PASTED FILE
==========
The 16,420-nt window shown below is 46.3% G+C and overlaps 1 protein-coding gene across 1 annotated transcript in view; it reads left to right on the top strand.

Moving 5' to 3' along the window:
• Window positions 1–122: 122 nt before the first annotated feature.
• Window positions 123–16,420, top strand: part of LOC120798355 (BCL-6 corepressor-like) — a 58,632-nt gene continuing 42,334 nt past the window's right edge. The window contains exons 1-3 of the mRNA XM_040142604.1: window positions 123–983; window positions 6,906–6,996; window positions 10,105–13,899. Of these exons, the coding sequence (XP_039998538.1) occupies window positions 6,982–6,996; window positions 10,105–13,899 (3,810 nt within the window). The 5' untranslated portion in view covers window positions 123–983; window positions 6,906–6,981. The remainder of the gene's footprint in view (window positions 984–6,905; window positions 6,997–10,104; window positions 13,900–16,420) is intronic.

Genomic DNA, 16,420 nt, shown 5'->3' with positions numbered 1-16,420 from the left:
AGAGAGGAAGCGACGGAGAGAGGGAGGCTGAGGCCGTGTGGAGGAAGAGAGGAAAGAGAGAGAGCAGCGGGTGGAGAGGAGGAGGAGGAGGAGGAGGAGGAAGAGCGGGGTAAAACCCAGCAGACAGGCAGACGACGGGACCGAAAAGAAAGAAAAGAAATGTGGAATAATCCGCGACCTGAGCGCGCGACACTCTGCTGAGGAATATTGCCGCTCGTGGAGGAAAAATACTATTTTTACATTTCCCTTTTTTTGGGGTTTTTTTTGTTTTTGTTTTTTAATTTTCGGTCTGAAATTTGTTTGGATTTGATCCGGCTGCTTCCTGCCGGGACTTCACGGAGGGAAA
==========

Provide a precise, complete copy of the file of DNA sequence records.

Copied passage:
The 16,420-nt window shown below is 46.3% G+C and overlaps 1 protein-coding gene across 1 annotated transcript in view; it reads left to right on the top strand.

Moving 5' to 3' along the window:
• Window positions 1–122: 122 nt before the first annotated feature.
• Window positions 123–16,420, top strand: part of LOC120798355 (BCL-6 corepressor-like) — a 58,632-nt gene continuing 42,334 nt past the window's right edge. The window contains exons 1-3 of the mRNA XM_040142604.1: window positions 123–983; window positions 6,906–6,996; window positions 10,105–13,899. Of these exons, the coding sequence (XP_039998538.1) occupies window positions 6,982–6,996; window positions 10,105–13,899 (3,810 nt within the window). The 5' untranslated portion in view covers window positions 123–983; window positions 6,906–6,981. The remainder of the gene's footprint in view (window positions 984–6,905; window positions 6,997–10,104; window positions 13,900–16,420) is intronic.

Genomic DNA, 16,420 nt, shown 5'->3' with positions numbered 1-16,420 from the left:
AGAGAGGAAGCGACGGAGAGAGGGAGGCTGAGGCCGTGTGGAGGAAGAGAGGAAAGAGAGAGAGCAGCGGGTGGAGAGGAGGAGGAGGAGGAGGAGGAGGAAGAGCGGGGTAAAACCCAGCAGACAGGCAGACGACGGGACCGAAAAGAAAGAAAAGAAATGTGGAATAATCCGCGACCTGAGCGCGCGACACTCTGCTGAGGAATATTGCCGCTCGTGGAGGAAAAATACTATTTTTACATTTCCCTTTTTTTGGGGTTTTTTTTGTTTTTGTTTTTTAATTTTCGGTCTGAAATTTGTTTGGATTTGATCCGGCTGCTTCCTGCCGGGACTTCACGGAGGGAAA